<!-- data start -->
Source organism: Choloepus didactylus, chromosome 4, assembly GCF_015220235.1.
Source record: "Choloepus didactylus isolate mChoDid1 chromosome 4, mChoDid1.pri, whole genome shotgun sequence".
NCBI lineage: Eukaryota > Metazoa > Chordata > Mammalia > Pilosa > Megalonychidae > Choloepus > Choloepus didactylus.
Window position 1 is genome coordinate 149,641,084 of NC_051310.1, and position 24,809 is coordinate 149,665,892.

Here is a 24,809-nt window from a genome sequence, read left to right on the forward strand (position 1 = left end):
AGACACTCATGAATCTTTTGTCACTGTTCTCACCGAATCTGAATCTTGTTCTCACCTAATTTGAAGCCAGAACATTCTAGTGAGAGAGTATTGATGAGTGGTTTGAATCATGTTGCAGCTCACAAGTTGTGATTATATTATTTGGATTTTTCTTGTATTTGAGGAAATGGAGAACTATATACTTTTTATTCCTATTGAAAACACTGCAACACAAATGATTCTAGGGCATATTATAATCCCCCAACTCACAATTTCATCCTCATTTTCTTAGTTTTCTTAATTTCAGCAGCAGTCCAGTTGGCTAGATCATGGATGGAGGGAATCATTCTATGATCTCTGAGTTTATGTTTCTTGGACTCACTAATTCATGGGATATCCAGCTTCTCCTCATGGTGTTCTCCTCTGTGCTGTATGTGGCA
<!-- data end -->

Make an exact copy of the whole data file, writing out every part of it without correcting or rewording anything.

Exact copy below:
Source organism: Choloepus didactylus, chromosome 4, assembly GCF_015220235.1.
Source record: "Choloepus didactylus isolate mChoDid1 chromosome 4, mChoDid1.pri, whole genome shotgun sequence".
NCBI lineage: Eukaryota > Metazoa > Chordata > Mammalia > Pilosa > Megalonychidae > Choloepus > Choloepus didactylus.
Window position 1 is genome coordinate 149,641,084 of NC_051310.1, and position 24,809 is coordinate 149,665,892.

Here is a 24,809-nt window from a genome sequence, read left to right on the forward strand (position 1 = left end):
AGACACTCATGAATCTTTTGTCACTGTTCTCACCGAATCTGAATCTTGTTCTCACCTAATTTGAAGCCAGAACATTCTAGTGAGAGAGTATTGATGAGTGGTTTGAATCATGTTGCAGCTCACAAGTTGTGATTATATTATTTGGATTTTTCTTGTATTTGAGGAAATGGAGAACTATATACTTTTTATTCCTATTGAAAACACTGCAACACAAATGATTCTAGGGCATATTATAATCCCCCAACTCACAATTTCATCCTCATTTTCTTAGTTTTCTTAATTTCAGCAGCAGTCCAGTTGGCTAGATCATGGATGGAGGGAATCATTCTATGATCTCTGAGTTTATGTTTCTTGGACTCACTAATTCATGGGATATCCAGCTTCTCCTCATGGTGTTCTCCTCTGTGCTGTATGTGGCA